Jennifer Lopez, Mary Kay Place Discuss "Sheer Will and Grit" Required to Realize Low-Budget Films

Rachel Luna/FilmMagic

At the 2020 Los Angeles Film Critics Awards ceremony, the 'Hustlers' and 'Diane' actresses were honored alongside Noah Baumbach, Antonio Banderas and others.

However film critics have reviewed her various movies, Jennifer Lopez says she’s always gotten a sense that they’ve appreciated what she’s tried to put on the screen.

“From the beginning, I feel like people took me seriously as an actress, and that was great,” Lopez told The Hollywood Reporter on the way into the Los Angeles Film Critics Association Awards, where she collected the latest in a growing collection of best supporting actress accolades for her much-praised turn in Hustlers.

“It's incredible to be recognized by L.A. film critics — I mean, this is the industry. This is the town,” Lopez said on the red carpet. “I feel like sometimes I'm not on this planet, and I'm in an alternate universe right now, but I'm just trying to be present in the moment. I'm so grateful for everything. You know, Hustlers was a movie we made in 29 days on a low budget. I didn't take any money for it because I believed in the material, I believed that it was a great role for me. And so to be standing here tonight is just, like, mind-blowing.”

The actress, who was joined at the ceremony at the Intercontinental Hotel in Century City by her fiancé Alex Rodriguez and her Hustlers director Lorene Scafaria, elaborated on the unique qualities of Hustlers among the projects spanning her substantial, multifaceted career.

“There was something that spoke to me about this film and this role, not only at this time in my life, but this time in our world,” she said. “I was offered an opportunity to shine a light on women who are usually spinning on the periphery of the action. Complicated multi-dimensional women, beautifully drawn, who were both heroes and victims of a system that proceeded them. And I immediately felt like I had to get this film made.”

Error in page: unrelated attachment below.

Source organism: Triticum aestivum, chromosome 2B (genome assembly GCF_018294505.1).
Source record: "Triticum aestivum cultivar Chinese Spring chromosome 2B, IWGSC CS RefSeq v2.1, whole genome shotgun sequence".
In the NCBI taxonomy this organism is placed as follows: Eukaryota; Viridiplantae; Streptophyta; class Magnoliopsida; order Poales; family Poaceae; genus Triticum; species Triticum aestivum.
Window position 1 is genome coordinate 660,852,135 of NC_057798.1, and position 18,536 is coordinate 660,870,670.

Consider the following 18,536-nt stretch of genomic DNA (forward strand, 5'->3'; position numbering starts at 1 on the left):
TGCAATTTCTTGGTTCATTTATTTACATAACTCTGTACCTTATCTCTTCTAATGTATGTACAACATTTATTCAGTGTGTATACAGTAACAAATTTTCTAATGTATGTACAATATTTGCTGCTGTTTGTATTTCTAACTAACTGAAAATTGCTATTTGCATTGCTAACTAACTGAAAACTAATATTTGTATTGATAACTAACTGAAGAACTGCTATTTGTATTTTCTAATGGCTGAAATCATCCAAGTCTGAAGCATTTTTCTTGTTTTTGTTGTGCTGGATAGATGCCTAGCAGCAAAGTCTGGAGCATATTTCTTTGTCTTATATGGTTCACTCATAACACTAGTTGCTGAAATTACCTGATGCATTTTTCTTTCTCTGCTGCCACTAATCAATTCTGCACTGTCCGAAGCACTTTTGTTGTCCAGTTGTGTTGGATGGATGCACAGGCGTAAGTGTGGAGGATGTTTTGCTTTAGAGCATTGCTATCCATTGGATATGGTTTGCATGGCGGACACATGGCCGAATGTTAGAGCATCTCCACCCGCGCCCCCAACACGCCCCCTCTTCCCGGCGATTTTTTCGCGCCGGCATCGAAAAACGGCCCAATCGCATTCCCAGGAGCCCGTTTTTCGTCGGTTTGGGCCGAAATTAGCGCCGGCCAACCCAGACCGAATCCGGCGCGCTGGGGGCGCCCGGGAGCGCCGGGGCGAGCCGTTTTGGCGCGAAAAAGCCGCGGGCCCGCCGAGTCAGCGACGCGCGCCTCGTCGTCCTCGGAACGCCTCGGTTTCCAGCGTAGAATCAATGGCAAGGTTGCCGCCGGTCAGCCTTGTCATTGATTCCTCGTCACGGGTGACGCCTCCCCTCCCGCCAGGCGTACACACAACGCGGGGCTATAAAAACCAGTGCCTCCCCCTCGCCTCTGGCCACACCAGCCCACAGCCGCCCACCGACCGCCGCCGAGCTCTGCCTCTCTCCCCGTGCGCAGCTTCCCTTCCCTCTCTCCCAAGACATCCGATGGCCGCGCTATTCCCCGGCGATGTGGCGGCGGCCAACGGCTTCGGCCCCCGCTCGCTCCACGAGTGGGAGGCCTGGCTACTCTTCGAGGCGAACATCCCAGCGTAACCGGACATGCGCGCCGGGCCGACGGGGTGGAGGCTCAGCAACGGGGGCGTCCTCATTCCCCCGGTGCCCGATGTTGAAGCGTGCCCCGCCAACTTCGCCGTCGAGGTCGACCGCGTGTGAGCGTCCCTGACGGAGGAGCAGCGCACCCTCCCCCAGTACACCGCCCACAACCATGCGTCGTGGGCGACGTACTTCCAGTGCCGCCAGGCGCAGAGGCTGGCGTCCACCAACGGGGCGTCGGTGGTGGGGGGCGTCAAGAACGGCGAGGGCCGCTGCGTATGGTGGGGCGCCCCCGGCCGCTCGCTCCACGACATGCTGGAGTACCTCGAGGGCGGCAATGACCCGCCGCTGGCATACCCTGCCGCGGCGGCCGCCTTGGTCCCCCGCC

Calling her role as a savvy stripper with an ambitious illegal schemes, “a female character with the type of depth that is usually reserved for the men in Hollywood,” Lopez received whoops of recognition from the audience.

“Getting this movie made was not only a labor of love, but one of sheer will and grit. We women banded together and every time we heard, ‘No way’ — and we heard it often — we just pushed harder,” Lopez added. “To all of you talented women out there writing films, producing films, directing films, support one another. Support one another, please, and tell your stories. And remember, 'no' is not an answer. It's an opportunity.”

Lopez wasn’t the only one enjoying a victory lap of critical favor at the LAFCA ceremony after a lengthy career. Mary Kay Place, named best actress for her turn in the indie Diane, was pleased to be recognized for delivering career-high work after over four decades on the business.

“I've hung in there. I work cheap,” she chuckled. “I have had interesting projects throughout the years and challenging ones and funny ones and serious ones. And I just am very grateful for it.” And also like Lopez, she was still processing that Diane was the project that re-thrust her into the limelight. “It was really a very, very, very low-budget film, and we are an unusual unconventional film. And it's not everybody's cup of tea, but the people that are moved by it seemed to be profoundly moved by it ... It's like the little movie that could. It slowly built up steam, it's just mind-blowing.”